In pursuit of sleep
In pursuit of sleep

In Pursuit of good, restful sleep

Restful sleep can improve productivity, enhance immunity and even get you to live longer...

We live in a world where people are applauded for ‘busyness’ and most of us burn the candle at both ends we don’t sleep nearly enough at night and toil away during the day trying to meet the demands at work. Our chronically sleep deprived world reinforces coffee culture and if you look around you, you’ll see most people are getting by on 4 cups of espressos or foamy white lattes just to get through the day. It’s no surprise that when night time comes, you are unable to fall asleep on time because of the way that caffeine wires your brain and affects the nervous system. One day of sleeping late or pulling an all-nighter isn’t going to affect you adversely, but months of neglected sleep will impact your hormones, derail your fitness goals, slow your metabolism and predispose you to a plethora of lifestyle diseases like diabetes, heart disease and stroke.

In pursuit of sleep

After we go to bed, the cells in our body start to work overtime to heal and repair damaged cells, fight inflammation from free radical damage and allow relaxation to the nervous system that governs the heartbeat and our ‘fight or flight’ system. Our bodies need adequate sleep to support immune function, fight disease, improve overall well being and enhance longevity.

A study conducted in the longevity village of the Okinawa region in Japan found that there was a clear link between the wellbeing of the elderly and good sleep hygiene. In fact, they found that the group that slept well ended up walking more, having healthier social ties, eating more fish and seaweed and demonstrating better health overall. So we hope this should serve as a reinforcement for you to get to bed at a decent time on most nights.

In the meanwhile, here are some easy ways to improve your sleep hygiene and fall asleep with ease:

For people struggling with insomnia or disturbed sleep, often carving out an evening ritual really helps prime
the body and mind for bedtime. Some people swear by brewing a caffeine-free herbal tea like dandelion or chamomile, while others like to have milk- as the tryptophan in the milk promotes better sleep. The idea is, that you carve an evening ritual that will signal your body into thinking ‘its time for bed’. In the weeks that follow, you will feel that the ‘ritual’ will serve as a cue and your body will start to de-stress, relax frayed nerves and get ready for bedtime.

The blue light that your devices emit block the absorption of melatonin- the hormone responsible for regulating sleep rhythm in the body. Dr Kiran Sethi Lohia, a Delhi based celebrity dermatologist suggests that you do away with screens at least two hours before bedtime every night. If you must, read a book when you are in bed. It might be worth looking into downloading an app called f.lux to block the blue light coming from your gadgets. Other things that people can try are removing all electronic devices from the bedroom and switching off all fluorescent lights that may impact or hinder the production of melatonin in the body.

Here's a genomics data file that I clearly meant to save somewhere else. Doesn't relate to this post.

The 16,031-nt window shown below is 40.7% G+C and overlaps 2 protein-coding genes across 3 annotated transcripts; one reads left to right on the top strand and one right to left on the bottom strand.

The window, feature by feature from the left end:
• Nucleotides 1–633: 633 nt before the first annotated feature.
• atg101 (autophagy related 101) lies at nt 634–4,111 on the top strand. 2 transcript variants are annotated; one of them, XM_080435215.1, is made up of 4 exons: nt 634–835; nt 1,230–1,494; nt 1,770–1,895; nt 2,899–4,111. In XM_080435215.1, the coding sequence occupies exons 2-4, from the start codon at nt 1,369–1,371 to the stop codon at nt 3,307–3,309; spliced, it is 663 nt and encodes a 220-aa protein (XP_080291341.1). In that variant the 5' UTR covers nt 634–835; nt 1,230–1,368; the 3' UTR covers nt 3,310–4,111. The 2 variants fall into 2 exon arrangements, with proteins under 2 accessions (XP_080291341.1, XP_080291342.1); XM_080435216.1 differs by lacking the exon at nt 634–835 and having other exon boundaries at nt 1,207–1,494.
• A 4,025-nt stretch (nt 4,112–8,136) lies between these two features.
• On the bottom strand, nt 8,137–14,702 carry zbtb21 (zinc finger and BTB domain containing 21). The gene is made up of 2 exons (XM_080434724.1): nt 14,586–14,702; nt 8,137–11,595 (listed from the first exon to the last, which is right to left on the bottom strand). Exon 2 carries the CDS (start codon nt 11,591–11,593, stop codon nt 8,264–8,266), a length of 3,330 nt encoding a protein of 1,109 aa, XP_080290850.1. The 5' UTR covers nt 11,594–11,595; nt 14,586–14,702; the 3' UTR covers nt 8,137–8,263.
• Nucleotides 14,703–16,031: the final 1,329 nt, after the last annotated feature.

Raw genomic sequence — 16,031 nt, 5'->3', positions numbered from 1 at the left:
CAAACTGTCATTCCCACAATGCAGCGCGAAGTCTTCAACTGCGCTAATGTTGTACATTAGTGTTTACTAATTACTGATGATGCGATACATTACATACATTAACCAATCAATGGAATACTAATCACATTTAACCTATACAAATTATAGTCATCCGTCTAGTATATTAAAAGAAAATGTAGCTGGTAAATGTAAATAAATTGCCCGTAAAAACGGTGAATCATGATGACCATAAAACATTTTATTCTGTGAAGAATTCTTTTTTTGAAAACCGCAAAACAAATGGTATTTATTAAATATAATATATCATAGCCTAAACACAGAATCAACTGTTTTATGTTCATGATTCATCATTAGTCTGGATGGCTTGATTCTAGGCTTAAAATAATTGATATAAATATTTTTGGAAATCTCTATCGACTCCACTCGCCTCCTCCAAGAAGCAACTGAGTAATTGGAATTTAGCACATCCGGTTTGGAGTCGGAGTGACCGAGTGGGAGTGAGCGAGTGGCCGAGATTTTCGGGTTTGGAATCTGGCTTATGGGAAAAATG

Our bodies are creatures of habit and thrive well in a routine. A really effective way to take control over your
sleep quality is to try and go to bed and to wake up at the same time every day. This routine, builds consistency, and allows your body to instinctively relax when you are inching closer to bedtime, says Dr Alok Sarin, consultant psychiatrist for Sitaram Bhartiya Hospital, Delhi. Whenever possible, try and wake up, naturally, without the use of an alarm clock to ensure your body has got adequate rest.

While the Italians are known to drink espressos even in the evening and fall asleep with ease, caffeine works differently for all of us since our bodies are unique. A good tip would be to taper your caffeine consumption or limit it to 2 pm. Yes, this includes coffee, green tea, chocolate and cola and aerated drinks as they all contain caffeine. If you absolutely must, try a herbal tea or a medicinal mushroom tea as some of them contain herbs that promote sleep and relax nerves.

If your mind is in a flurry, jumping from one thought to the next, unable to calm down- chances are you’ll be
up counting sheep for a very long time. Progressive relaxation techniques are very effective at improving sleep quality and enhancing sleep function. A daily breathwork practice might prove very beneficial in making you more mindful and priming your mind for sleep, while others might choose to listen to relaxing music or do some restorative yoga. Remember what works for you might not work for everyone, so take the time to get to know your body better and allow it whatever it needs to relax and de-stress before bedtime.

We hope these tips will have you sleeping soundly in no time. Here’s a short clip that might help you relax after a long day –

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